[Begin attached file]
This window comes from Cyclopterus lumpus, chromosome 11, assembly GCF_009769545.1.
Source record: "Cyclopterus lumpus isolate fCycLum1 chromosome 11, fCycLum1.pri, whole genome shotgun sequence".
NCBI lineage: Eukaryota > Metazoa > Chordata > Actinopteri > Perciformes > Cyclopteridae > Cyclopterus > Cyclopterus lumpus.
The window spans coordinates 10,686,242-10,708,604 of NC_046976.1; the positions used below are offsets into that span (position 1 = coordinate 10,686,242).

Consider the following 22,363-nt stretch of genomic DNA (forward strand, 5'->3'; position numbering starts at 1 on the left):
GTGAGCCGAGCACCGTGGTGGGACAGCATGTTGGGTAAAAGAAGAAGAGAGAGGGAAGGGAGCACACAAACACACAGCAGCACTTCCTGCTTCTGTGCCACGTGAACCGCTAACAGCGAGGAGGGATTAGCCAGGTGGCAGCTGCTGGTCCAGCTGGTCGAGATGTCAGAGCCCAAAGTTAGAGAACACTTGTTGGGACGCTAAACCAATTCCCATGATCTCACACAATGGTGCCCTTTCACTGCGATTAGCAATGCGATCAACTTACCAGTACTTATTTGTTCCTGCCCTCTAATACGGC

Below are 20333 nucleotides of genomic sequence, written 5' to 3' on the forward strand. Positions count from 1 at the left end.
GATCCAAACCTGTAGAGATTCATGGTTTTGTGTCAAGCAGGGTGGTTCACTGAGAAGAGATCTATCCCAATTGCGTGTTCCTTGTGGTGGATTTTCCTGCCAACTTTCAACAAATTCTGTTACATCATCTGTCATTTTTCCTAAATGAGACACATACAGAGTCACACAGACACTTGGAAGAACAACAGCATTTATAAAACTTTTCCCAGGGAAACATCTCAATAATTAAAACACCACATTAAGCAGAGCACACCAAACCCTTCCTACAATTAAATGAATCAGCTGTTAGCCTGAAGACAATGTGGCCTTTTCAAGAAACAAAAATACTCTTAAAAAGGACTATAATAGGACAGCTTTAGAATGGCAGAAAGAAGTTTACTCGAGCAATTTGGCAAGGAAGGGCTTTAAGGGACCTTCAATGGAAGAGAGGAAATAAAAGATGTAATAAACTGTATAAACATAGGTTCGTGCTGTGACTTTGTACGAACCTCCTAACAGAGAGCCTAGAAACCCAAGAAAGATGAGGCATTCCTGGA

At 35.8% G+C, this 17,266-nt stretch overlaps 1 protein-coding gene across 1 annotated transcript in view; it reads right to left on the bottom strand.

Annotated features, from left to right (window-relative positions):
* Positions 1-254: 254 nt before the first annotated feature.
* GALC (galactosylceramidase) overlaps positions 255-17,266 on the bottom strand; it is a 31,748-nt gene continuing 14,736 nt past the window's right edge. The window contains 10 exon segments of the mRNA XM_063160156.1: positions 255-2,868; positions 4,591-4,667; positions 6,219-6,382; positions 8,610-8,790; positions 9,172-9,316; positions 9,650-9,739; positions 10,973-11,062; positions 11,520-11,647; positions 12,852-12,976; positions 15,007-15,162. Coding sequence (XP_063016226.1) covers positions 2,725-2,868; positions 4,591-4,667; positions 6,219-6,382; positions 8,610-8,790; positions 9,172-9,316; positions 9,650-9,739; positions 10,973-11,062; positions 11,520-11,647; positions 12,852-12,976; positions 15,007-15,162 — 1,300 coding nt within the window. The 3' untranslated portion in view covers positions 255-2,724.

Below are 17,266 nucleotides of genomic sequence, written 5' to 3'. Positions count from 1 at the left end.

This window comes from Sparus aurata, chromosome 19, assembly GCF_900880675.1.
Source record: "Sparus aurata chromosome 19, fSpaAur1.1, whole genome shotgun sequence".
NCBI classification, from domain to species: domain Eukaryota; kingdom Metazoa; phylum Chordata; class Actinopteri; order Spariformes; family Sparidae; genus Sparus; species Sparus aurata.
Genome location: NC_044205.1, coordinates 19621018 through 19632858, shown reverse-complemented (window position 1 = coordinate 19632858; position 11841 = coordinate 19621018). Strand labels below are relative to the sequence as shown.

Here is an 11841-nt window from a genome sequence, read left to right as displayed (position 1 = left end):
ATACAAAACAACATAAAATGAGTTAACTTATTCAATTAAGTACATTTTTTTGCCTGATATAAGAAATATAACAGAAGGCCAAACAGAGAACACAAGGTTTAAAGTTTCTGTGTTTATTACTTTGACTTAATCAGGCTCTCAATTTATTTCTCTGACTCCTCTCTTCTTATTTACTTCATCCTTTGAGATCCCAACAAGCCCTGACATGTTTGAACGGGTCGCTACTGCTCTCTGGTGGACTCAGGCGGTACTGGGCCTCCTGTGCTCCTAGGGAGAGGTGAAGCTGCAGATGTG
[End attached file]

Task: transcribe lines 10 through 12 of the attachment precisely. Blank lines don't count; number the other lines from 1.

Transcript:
Annotated features, from left to right (window-relative positions):
* Positions 1-254: 254 nt before the first annotated feature.
* GALC (galactosylceramidase) overlaps positions 255-17,266 on the bottom strand; it is a 31,748-nt gene continuing 14,736 nt past the window's right edge. The window contains 10 exon segments of the mRNA XM_063160156.1: positions 255-2,868; positions 4,591-4,667; positions 6,219-6,382; positions 8,610-8,790; positions 9,172-9,316; positions 9,650-9,739; positions 10,973-11,062; positions 11,520-11,647; positions 12,852-12,976; positions 15,007-15,162. Coding sequence (XP_063016226.1) covers positions 2,725-2,868; positions 4,591-4,667; positions 6,219-6,382; positions 8,610-8,790; positions 9,172-9,316; positions 9,650-9,739; positions 10,973-11,062; positions 11,520-11,647; positions 12,852-12,976; positions 15,007-15,162 — 1,300 coding nt within the window. The 3' untranslated portion in view covers positions 255-2,724.